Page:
Before these pins were placed, we had to have a surveyor come to locate individual gravesites. However, with the pins in the ground, we can now precisely mark each grave to within an inch or so, using only a string line and tape measure. And if something should happen to any of the pins In the future, everything is backed up on our master plan maps.

Here is what we do now to open a grave:

  • A cemetery worker finds the location on the master section map and determines the distances between the four pins needed to locate the site on the ground. (Penn Forest’s basic grid is 16’ x 32’ which includes 16 individual 4’ x 8’ gravesites.)
  • Then this information is taken onto the grounds, and using the required four lot pins, the worker measures the precise distance between these pins—two horizontal and two vertical—to find the selected site and puts four wood stakes in the ground to mark the corners of the gravesite.
  • Then a second cemetery worker independently double-checks the work of the first worker, so that when the excavator operator is ready to dig, there can be no mistake about where the grave boundaries are.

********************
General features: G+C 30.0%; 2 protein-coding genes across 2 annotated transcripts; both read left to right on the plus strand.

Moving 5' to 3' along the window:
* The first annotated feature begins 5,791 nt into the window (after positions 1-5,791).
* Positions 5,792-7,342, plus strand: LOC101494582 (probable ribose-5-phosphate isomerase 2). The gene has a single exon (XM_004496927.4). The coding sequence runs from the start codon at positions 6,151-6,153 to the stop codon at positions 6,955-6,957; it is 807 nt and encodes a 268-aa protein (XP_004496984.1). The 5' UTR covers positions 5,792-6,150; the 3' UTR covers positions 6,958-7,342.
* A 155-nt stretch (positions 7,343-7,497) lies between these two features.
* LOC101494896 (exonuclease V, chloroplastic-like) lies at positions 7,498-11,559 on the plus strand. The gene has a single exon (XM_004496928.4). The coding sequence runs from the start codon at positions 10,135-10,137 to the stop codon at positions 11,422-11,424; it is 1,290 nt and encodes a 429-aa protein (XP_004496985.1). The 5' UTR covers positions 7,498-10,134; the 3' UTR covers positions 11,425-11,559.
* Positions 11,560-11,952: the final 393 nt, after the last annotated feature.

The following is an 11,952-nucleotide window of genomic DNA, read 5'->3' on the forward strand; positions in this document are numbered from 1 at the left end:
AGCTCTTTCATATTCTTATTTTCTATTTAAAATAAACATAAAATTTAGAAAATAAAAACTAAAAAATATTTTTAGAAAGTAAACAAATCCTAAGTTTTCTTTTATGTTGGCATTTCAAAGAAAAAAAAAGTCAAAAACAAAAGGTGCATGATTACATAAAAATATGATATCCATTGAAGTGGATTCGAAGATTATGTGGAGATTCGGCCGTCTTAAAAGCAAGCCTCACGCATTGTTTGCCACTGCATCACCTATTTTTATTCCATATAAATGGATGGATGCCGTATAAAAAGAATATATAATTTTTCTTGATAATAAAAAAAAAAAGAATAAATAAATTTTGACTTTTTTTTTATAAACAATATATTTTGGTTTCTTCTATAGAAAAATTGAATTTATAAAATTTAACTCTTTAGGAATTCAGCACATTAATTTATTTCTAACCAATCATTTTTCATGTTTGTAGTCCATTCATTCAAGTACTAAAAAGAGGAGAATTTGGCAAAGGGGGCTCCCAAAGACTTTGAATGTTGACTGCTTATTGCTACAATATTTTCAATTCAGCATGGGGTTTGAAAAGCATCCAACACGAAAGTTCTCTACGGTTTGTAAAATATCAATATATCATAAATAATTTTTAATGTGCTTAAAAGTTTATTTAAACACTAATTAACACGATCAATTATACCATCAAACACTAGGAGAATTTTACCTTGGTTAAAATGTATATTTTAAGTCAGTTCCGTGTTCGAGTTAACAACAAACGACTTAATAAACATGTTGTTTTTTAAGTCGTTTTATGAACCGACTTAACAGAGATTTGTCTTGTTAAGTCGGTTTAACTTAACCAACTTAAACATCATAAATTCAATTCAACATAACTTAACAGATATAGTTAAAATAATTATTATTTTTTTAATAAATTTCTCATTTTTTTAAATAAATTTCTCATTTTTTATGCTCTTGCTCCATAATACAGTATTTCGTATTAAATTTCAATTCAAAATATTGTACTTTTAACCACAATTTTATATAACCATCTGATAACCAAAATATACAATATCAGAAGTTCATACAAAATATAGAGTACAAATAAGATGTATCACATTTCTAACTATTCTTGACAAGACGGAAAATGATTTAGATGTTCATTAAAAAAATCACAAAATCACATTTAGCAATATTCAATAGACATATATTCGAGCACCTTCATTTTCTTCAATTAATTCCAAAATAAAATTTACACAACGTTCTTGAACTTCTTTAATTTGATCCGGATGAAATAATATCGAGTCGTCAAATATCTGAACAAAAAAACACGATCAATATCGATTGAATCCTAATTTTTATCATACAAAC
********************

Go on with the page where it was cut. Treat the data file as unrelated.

When you visit the cemetery during the winter months, you will also notice some taller stakes in the ground with pink flags on them. These ‘winter stakes’ are placed at select lot pin locations so they can easily be found in snowy weather and from those pins graves can be located.

This precise process means our lot owners and their families can be sure Penn Forest will meet the goals we set in the first paragraph of this post and comply with the requirements of Pennsylvania cemetery law. They can feel confident that their or their loved one’s remains will be buried in the site they selected, and that Penn Forest will always be able to locate that grave in the future.

We are happy to have reached this milestone and look forward to showing you around the cemetery soon!

 

This post provided by Jeff Hodes of Cemetery Management Solutions, LLC.